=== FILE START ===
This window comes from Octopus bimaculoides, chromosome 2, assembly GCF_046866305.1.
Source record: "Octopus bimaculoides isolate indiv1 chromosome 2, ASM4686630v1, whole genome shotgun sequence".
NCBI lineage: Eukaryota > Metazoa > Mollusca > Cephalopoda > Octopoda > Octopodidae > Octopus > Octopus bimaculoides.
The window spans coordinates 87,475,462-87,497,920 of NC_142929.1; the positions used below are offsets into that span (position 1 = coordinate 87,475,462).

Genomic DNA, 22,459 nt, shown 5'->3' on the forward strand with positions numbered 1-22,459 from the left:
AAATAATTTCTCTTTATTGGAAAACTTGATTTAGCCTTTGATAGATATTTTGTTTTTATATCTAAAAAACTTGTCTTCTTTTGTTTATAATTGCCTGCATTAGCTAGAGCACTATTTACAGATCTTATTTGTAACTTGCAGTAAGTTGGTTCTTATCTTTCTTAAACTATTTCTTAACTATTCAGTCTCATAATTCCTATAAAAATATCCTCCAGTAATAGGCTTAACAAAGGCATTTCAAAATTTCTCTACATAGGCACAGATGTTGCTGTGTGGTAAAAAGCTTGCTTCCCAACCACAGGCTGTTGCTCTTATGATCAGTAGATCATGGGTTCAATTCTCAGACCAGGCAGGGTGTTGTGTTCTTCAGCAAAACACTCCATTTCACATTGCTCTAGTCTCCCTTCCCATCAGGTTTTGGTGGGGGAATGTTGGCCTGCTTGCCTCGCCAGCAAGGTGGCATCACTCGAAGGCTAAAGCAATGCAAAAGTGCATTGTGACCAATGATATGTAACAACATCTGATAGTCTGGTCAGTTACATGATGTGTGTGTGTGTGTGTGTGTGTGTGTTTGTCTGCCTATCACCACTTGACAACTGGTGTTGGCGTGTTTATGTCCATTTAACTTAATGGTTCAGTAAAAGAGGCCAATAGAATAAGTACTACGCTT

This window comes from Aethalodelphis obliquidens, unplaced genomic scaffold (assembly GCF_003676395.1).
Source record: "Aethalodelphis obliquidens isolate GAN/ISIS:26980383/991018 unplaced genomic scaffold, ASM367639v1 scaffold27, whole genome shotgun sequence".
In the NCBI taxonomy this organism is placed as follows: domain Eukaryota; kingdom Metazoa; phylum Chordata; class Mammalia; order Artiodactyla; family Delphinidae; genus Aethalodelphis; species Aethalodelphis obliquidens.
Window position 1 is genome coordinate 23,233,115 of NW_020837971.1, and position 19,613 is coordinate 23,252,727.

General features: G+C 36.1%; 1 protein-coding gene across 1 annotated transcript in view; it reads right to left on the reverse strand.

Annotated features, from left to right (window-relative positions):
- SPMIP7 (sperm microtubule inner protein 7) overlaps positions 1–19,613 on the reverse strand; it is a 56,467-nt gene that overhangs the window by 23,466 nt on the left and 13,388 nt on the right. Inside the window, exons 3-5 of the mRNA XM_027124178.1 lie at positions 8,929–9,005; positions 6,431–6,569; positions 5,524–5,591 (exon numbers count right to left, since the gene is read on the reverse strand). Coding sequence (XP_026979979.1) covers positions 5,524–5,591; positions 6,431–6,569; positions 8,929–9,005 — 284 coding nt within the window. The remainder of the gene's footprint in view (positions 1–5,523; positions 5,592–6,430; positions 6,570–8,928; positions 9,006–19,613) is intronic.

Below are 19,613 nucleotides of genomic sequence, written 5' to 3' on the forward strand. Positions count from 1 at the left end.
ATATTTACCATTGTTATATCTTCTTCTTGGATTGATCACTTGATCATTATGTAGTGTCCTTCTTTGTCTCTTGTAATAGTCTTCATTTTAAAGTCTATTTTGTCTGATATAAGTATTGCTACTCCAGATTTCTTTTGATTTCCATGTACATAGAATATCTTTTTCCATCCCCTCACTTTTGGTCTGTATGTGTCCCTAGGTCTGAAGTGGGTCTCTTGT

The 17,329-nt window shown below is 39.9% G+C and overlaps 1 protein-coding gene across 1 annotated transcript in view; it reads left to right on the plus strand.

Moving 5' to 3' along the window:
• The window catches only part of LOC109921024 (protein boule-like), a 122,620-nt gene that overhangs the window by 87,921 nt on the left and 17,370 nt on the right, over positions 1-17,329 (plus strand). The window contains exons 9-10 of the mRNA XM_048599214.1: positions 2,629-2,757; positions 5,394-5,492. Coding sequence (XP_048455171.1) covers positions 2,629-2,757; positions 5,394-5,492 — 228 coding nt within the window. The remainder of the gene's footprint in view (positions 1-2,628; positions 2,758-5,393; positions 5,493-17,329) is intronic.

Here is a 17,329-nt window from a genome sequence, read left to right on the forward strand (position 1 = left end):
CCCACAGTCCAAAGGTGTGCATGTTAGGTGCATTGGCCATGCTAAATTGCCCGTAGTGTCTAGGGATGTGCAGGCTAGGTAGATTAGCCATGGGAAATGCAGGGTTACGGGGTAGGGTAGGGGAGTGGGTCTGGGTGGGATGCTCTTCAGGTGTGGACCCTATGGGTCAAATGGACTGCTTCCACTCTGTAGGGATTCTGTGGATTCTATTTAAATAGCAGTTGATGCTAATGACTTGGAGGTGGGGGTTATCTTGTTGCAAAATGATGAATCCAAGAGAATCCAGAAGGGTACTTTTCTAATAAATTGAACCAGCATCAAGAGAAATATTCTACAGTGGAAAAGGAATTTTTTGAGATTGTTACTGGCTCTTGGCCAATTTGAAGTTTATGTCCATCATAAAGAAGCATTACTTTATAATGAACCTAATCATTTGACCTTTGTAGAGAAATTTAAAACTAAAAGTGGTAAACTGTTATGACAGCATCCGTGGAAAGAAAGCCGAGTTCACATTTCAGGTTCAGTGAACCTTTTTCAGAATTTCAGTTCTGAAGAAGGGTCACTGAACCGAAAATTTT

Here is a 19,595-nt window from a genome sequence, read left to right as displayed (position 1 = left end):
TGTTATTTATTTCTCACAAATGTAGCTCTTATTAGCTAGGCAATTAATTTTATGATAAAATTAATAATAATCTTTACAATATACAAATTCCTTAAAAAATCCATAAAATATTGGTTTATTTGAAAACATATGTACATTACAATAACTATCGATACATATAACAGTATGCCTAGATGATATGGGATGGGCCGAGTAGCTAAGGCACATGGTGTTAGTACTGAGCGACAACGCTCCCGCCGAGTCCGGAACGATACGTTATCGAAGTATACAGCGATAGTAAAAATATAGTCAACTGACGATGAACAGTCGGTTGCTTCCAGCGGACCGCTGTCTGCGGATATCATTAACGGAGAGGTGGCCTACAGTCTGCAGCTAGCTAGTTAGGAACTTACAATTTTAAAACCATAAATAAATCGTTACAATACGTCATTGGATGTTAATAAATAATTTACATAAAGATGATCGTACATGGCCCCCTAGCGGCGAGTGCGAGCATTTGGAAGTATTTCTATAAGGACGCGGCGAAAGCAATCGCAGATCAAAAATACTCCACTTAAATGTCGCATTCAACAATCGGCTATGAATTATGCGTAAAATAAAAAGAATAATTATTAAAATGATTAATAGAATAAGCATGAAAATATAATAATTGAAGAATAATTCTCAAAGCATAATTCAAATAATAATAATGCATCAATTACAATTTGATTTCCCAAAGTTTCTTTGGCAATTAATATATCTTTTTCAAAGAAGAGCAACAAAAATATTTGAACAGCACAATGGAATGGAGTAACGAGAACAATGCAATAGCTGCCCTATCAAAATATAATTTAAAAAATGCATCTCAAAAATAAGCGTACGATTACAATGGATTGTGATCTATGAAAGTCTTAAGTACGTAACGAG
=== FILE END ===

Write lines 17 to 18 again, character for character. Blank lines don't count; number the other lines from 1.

Moving 5' to 3' along the window:
• The window catches only part of LOC109921024 (protein boule-like), a 122,620-nt gene that overhangs the window by 87,921 nt on the left and 17,370 nt on the right, over positions 1-17,329 (plus strand). The window contains exons 9-10 of the mRNA XM_048599214.1: positions 2,629-2,757; positions 5,394-5,492. Coding sequence (XP_048455171.1) covers positions 2,629-2,757; positions 5,394-5,492 — 228 coding nt within the window. The remainder of the gene's footprint in view (positions 1-2,628; positions 2,758-5,393; positions 5,493-17,329) is intronic.